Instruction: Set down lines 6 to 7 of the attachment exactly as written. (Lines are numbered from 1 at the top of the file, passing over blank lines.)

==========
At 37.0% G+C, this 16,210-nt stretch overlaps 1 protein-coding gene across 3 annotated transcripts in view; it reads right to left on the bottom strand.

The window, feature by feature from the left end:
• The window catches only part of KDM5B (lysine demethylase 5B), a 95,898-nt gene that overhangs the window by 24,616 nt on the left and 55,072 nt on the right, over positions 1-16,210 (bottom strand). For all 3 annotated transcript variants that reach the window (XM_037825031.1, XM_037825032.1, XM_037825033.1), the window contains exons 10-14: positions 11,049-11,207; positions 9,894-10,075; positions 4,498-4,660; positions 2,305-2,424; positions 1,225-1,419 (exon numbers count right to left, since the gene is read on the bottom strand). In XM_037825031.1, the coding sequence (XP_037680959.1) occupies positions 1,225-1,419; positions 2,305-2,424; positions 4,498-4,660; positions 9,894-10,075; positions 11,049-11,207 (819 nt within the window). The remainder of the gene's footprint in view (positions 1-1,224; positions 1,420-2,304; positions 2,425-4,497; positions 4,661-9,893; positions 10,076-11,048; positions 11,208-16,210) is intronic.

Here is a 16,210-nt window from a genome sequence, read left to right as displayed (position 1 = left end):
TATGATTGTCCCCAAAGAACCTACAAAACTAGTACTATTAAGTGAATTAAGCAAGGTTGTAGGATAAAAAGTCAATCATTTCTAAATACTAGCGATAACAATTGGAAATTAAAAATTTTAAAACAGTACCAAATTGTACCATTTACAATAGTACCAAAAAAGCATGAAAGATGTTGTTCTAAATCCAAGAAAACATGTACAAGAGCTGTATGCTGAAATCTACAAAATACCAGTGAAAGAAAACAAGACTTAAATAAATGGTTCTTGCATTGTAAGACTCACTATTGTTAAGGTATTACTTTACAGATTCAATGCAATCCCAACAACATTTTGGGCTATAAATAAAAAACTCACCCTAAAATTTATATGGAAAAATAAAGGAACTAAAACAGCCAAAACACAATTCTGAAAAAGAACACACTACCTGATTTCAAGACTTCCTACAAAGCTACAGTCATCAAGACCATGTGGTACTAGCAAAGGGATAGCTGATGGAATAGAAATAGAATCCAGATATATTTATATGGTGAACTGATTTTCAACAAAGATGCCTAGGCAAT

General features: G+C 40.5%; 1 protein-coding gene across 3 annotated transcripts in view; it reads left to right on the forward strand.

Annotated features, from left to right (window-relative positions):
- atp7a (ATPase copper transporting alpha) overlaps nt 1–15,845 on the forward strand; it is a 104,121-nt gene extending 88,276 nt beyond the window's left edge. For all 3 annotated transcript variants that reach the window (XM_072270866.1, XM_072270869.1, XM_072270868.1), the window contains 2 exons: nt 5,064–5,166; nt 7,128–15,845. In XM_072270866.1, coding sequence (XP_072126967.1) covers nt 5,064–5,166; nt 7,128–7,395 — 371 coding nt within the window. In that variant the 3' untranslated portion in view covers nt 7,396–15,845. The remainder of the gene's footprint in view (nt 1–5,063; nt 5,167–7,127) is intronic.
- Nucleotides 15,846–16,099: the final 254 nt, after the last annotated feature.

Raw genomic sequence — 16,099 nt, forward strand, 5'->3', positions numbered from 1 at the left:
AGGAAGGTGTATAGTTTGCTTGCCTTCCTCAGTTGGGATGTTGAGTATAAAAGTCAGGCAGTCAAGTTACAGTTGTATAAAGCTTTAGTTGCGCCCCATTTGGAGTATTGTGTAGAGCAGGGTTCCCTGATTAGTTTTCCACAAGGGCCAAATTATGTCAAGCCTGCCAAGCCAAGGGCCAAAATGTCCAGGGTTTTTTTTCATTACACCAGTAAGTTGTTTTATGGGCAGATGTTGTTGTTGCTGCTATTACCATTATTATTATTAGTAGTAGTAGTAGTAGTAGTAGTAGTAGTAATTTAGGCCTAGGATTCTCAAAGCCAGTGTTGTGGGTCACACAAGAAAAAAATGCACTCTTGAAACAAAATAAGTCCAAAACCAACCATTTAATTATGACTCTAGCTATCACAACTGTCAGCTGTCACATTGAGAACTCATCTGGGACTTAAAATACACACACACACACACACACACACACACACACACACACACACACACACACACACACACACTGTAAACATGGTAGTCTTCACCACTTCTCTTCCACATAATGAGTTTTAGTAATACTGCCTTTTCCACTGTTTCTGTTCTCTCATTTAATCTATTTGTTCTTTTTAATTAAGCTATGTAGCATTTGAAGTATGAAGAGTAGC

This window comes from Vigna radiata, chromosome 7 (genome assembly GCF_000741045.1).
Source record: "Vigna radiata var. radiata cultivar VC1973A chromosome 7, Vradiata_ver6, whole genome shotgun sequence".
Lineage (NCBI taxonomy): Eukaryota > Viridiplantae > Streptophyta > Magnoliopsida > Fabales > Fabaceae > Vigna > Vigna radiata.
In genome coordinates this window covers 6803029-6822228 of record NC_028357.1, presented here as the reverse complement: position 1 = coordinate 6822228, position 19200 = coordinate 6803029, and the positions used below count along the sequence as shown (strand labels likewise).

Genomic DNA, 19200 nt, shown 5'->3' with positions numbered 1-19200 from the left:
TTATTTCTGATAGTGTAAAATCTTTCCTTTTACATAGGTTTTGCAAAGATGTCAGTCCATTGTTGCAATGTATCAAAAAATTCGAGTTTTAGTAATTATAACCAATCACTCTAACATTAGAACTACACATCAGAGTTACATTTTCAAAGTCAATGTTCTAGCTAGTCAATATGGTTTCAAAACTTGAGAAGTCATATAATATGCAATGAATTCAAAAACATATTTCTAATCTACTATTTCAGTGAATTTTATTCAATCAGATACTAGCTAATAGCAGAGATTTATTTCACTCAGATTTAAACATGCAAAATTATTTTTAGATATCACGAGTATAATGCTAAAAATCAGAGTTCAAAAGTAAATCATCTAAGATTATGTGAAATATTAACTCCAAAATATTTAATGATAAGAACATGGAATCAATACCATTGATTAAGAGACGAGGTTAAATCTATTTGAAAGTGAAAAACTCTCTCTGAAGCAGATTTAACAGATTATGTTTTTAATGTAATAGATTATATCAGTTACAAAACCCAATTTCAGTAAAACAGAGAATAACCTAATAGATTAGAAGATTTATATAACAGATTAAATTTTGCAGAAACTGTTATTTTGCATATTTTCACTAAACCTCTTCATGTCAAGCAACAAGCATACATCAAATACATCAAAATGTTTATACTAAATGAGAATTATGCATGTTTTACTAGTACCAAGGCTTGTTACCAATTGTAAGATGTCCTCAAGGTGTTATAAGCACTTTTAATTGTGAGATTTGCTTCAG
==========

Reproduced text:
General features: G+C 40.5%; 1 protein-coding gene across 3 annotated transcripts in view; it reads left to right on the forward strand.

Annotated features, from left to right (window-relative positions):